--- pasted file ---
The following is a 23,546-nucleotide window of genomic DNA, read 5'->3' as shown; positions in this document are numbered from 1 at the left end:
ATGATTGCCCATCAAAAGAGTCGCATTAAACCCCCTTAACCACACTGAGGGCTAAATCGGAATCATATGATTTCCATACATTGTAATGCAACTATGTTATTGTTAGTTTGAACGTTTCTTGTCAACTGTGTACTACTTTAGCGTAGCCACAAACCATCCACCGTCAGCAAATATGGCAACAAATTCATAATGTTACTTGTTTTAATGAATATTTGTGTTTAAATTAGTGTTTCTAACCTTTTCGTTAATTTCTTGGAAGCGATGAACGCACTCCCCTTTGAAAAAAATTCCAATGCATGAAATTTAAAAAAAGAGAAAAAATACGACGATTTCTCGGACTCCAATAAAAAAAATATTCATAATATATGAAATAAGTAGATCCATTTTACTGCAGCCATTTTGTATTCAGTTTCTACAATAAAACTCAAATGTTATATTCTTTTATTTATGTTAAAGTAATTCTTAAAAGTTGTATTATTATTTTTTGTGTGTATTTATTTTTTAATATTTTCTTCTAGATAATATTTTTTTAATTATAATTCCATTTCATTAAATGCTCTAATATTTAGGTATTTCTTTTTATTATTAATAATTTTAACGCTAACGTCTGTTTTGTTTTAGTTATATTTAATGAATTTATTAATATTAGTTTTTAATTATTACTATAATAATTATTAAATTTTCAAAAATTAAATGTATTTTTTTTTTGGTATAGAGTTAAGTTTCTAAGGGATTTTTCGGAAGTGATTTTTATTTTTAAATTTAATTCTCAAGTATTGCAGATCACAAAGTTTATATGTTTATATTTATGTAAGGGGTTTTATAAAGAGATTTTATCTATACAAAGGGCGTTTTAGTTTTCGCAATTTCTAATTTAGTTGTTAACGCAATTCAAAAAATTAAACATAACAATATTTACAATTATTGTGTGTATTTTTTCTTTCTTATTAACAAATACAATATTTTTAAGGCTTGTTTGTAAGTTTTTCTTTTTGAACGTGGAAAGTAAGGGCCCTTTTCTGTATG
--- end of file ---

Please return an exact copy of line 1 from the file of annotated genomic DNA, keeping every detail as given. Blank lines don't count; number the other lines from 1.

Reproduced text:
The following is a 23,546-nucleotide window of genomic DNA, read 5'->3' as shown; positions in this document are numbered from 1 at the left end: